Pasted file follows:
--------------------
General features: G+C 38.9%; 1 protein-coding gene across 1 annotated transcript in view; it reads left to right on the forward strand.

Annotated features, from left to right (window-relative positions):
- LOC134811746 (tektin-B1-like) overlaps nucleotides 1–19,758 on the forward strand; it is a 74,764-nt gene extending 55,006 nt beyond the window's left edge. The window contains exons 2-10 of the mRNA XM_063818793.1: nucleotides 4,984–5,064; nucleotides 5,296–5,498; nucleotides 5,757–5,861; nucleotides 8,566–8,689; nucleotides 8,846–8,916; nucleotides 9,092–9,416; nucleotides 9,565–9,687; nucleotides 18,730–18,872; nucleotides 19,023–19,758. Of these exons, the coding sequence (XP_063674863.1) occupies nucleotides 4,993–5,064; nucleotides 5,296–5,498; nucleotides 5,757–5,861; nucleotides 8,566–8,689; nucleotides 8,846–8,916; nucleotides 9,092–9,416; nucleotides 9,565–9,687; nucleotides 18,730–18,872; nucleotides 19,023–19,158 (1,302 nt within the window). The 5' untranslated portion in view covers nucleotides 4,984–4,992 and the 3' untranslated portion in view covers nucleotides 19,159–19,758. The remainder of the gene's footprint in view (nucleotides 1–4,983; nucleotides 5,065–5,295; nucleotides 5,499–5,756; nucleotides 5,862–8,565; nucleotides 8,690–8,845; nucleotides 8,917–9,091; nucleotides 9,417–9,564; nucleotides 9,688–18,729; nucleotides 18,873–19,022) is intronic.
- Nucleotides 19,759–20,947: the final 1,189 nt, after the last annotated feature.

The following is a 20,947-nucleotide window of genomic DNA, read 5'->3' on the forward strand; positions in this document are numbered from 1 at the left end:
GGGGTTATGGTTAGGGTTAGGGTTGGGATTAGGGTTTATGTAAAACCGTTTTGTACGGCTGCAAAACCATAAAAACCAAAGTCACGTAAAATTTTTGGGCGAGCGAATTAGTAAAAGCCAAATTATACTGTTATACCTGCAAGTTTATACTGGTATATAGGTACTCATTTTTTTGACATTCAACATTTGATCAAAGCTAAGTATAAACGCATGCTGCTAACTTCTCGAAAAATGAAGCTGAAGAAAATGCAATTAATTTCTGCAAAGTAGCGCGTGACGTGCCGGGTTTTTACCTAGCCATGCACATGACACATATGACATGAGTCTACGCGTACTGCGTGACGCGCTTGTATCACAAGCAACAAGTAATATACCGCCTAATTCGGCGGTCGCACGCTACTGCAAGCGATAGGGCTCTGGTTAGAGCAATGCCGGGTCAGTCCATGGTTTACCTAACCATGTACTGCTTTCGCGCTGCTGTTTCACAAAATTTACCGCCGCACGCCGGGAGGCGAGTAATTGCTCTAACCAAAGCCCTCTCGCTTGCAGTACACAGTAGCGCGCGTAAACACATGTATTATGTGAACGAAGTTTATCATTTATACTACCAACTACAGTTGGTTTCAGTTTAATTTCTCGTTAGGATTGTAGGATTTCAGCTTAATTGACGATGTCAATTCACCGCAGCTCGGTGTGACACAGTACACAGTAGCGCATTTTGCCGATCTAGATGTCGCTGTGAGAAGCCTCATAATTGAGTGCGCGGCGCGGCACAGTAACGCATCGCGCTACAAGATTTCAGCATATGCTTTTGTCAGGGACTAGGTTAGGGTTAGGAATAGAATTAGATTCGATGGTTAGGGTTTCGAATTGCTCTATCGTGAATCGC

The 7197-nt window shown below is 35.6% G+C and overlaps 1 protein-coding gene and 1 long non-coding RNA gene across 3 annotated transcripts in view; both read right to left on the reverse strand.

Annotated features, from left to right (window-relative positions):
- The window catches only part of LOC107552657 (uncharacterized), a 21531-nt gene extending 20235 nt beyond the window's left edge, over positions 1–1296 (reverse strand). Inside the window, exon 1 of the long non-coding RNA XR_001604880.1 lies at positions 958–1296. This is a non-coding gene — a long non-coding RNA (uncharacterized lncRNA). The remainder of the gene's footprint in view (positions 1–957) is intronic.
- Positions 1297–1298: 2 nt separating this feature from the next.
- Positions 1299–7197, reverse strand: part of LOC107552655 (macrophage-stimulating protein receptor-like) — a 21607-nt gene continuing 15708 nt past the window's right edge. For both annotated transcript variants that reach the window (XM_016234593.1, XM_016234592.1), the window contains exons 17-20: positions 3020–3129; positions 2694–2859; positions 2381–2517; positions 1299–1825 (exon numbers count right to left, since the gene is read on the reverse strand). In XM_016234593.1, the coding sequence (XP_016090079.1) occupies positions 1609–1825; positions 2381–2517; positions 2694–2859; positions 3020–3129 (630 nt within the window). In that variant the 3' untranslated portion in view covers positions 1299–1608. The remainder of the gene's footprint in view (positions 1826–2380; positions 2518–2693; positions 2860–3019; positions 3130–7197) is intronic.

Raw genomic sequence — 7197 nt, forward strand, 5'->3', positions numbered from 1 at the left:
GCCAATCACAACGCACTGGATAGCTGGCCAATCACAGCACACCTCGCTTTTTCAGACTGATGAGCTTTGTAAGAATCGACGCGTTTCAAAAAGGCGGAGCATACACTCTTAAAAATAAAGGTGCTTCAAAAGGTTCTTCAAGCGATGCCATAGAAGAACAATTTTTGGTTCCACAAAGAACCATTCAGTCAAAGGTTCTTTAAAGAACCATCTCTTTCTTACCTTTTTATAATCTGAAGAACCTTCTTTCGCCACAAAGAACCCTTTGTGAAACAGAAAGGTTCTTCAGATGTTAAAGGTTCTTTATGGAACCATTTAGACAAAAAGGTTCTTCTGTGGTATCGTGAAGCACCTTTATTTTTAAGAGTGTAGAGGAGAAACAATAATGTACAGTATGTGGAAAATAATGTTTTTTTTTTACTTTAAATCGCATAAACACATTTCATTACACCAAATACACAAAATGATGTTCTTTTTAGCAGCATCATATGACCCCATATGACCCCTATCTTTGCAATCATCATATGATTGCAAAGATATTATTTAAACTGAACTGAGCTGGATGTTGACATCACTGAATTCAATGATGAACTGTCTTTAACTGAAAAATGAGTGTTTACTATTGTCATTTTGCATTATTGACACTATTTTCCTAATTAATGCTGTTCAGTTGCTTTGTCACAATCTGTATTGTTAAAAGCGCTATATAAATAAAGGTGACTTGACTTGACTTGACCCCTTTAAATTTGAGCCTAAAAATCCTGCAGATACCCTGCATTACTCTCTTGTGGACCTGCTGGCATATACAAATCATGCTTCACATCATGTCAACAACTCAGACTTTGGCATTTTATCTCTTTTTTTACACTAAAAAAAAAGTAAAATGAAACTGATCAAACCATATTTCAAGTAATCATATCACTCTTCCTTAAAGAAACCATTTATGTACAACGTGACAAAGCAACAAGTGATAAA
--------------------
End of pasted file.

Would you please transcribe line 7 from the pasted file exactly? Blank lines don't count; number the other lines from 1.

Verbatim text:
The 7197-nt window shown below is 35.6% G+C and overlaps 1 protein-coding gene and 1 long non-coding RNA gene across 3 annotated transcripts in view; both read right to left on the reverse strand.